Leading Through Tough Times

“If all you’ve got in your toolbox is a hammer, all problems would look like a nail” – Abraham Maslow; quoted General Martin Dempsey during his speech on Leadership at the Geno Auriemma conference.

Martin Dempsey speaks at Geno Auriemma UConn Leadership Conference

There we were, a team of 5 accompanied by the lead for our Financial accelerator program – Prof. Mary Caravella; sitting proudly amidst all the action at the Mohegan Sun convention center listening to General Dempsey share his life experiences on leadership. As participants, we had the chance to listen to more than 30 really strong industry leaders over the 2 day conference. We were brought in as the ‘social media voice’ for the conference, and we were quite happy to have the opportunity to apply our digital marketing learning in the classroom to practice.

MBA students at the Geno Auriemma UConn Leadership Conference

Apart from the main leadership speaker series and panel discussions in the ballroom, we also had the chance to sit in on industry focused panel discussions where industry experts were brought in to discuss their experience in Finance, Banking, Healthcare, Non-Profit, Manufacturing and Retail. It was a fascinating 2 day experience with participants from varied backgrounds and experiences representing companies like Priceline.com, Munson’s chocolates, Aetna, Prudential Financial among many others. As an international MBA candidate at UConn, some of the leadership lessons shared throughout the conference by the speakers helped me understand their leadership styles and the reasoning behind some of the key decisions they’ve taken under their leadership.

One story by General Dempsey particularly left a lasting impression on me. Here goes the story:

‘I have this image I carry around in my head – of this Air Force parajumper hanging off of a cable from a search and rescue Helicopter.  This really tall, probably 6′ 8″ Air National Guardsman – what he had done truly amazed me.  He had rescued 12 soldiers from the Army’s 10th Mountain division off of the side of a 14,000 foot mountain under fire. He lowered himself 12 times on a wire cable; a cable that was hit by gunfire three times as he pulled his fellow servicemen off of the side of the mountain – four of whom died in his arms, and eight others who survived.’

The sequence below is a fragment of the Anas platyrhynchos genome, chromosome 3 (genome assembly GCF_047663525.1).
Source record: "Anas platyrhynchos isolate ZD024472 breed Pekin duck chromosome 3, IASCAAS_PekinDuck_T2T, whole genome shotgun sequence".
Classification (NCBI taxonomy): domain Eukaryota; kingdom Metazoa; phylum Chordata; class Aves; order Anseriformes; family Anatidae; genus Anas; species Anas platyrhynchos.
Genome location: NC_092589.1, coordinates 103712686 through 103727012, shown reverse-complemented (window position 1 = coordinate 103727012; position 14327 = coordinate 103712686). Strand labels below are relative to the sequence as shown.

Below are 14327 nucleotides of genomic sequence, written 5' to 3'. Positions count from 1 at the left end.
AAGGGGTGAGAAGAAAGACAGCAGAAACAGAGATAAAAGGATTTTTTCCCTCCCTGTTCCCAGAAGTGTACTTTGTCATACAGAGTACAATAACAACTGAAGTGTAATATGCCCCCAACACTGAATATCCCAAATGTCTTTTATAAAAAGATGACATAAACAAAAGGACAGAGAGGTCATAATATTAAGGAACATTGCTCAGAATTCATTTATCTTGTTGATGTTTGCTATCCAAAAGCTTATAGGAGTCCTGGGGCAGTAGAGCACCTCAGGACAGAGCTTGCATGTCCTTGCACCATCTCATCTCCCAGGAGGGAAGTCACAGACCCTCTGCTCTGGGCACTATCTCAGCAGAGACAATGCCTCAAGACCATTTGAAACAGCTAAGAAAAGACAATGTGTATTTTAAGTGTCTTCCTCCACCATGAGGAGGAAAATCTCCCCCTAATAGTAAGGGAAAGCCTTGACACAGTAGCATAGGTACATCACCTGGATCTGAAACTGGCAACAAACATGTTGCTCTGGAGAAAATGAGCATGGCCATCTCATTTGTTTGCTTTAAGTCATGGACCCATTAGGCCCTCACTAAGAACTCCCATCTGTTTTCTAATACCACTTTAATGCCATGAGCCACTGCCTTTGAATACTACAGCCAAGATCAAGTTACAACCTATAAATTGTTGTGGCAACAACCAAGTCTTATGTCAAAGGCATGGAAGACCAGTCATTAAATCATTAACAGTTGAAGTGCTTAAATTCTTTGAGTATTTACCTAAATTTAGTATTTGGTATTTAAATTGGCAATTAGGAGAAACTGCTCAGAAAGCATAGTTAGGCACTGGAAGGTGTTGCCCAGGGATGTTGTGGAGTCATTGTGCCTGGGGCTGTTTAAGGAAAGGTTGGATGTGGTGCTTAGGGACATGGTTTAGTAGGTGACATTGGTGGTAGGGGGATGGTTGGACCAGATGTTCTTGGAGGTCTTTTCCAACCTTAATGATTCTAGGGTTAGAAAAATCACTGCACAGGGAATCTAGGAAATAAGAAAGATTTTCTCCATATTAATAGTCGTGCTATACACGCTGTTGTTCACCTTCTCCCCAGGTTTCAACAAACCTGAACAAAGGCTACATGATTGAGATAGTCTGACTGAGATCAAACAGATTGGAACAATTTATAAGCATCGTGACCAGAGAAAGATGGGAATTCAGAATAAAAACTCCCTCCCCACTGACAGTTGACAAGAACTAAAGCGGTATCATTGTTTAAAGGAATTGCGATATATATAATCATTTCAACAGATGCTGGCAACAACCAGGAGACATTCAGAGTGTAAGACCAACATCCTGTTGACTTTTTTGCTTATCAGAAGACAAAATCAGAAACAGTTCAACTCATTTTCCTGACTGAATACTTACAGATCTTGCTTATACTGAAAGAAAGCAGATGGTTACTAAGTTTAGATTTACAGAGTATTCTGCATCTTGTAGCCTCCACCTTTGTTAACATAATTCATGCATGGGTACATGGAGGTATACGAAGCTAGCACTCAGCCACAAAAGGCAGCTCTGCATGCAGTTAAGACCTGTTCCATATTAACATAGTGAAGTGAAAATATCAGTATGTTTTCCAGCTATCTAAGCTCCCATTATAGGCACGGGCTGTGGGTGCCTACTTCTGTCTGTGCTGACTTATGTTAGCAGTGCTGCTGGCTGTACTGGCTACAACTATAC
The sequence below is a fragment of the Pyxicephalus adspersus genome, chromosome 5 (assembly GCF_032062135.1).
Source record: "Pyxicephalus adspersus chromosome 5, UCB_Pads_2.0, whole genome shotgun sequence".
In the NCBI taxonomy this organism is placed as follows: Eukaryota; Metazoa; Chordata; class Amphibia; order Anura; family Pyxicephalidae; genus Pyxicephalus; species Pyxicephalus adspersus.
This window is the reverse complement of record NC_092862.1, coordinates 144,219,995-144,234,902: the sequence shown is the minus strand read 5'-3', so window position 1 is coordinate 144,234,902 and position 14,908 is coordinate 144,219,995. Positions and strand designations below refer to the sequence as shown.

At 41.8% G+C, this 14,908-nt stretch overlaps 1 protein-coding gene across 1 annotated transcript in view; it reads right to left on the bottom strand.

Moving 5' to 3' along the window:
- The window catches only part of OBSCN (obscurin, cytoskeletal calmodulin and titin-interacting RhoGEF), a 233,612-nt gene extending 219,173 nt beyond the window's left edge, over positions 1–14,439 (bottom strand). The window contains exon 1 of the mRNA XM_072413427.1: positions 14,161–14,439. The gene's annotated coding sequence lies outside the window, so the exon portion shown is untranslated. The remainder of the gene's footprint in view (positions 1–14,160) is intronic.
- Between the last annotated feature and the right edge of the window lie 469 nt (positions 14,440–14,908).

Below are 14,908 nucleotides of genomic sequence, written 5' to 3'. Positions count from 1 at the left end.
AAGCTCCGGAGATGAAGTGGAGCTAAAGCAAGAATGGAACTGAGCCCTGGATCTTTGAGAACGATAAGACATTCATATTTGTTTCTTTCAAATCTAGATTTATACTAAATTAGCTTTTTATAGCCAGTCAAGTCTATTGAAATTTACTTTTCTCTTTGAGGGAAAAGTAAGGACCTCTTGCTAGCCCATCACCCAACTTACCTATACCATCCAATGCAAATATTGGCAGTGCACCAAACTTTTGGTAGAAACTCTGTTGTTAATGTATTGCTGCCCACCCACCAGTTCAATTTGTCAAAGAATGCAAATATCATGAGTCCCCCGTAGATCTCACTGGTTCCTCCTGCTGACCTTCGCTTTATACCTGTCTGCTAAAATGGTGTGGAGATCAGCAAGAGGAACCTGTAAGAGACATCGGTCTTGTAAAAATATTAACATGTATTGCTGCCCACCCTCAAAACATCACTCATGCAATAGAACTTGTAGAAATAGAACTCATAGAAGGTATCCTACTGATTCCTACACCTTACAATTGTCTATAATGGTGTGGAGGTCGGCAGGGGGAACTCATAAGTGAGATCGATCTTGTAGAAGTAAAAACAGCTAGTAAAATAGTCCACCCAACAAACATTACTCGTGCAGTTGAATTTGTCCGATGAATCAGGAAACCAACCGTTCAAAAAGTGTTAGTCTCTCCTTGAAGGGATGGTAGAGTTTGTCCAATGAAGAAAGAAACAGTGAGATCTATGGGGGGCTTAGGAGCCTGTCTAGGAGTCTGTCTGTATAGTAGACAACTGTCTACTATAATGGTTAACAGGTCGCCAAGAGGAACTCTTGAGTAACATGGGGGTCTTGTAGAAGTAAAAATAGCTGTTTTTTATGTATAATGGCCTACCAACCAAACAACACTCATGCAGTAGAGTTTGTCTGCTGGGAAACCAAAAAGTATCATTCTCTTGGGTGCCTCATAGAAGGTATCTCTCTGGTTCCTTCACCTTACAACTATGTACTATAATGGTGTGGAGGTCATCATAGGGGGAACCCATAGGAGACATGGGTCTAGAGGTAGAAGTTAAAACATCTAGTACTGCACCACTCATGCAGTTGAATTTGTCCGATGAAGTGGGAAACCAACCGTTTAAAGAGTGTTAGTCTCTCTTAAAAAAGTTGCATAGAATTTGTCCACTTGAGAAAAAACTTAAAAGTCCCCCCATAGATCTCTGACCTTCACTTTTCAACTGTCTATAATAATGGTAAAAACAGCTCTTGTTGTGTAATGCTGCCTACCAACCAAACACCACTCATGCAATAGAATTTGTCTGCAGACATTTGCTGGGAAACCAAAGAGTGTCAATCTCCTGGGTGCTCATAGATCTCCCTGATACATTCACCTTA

When the General asked the parajumper, “What were you thinking about when did that?” he said, ‘Truthfully, I wasn’t thinking about much except that I had to go. Because it was my teammates.’

This is what many great leaders do and have done so in the past. Though it sounds very cliche, many great business leaders have put their company’s and employees interest ahead of their own. As an MBA and a future leader, this taught me one very valuable lesson. It is so very hard to do what the parajumper did – but as a future business leader, it is important to be ethical and selfless and do what’s best for your company, your employees, your shareholders, your customers and anyone that is remotely associated with your business. This may mean long hours, excessive travel and constant strategic planning – day in and day out; but we have to do it anyways- just like the parajumper ‘One metric at a time’.

 

psrinivasan

Premika Srinivasan ’15 MBA

Premika Srinivasan is a second-year Full-time MBA student specializing in business analytics and marketing.  As a participant in the SS&C Technologies Financial Accelerator this semester, she had the rare opportunity to join a small team of MBAs at the Geno Auriemma UConn Leadership Conference. Premika is a UConn MBA Ambassador, and also enjoys street photography and Tamil poetry. View posts


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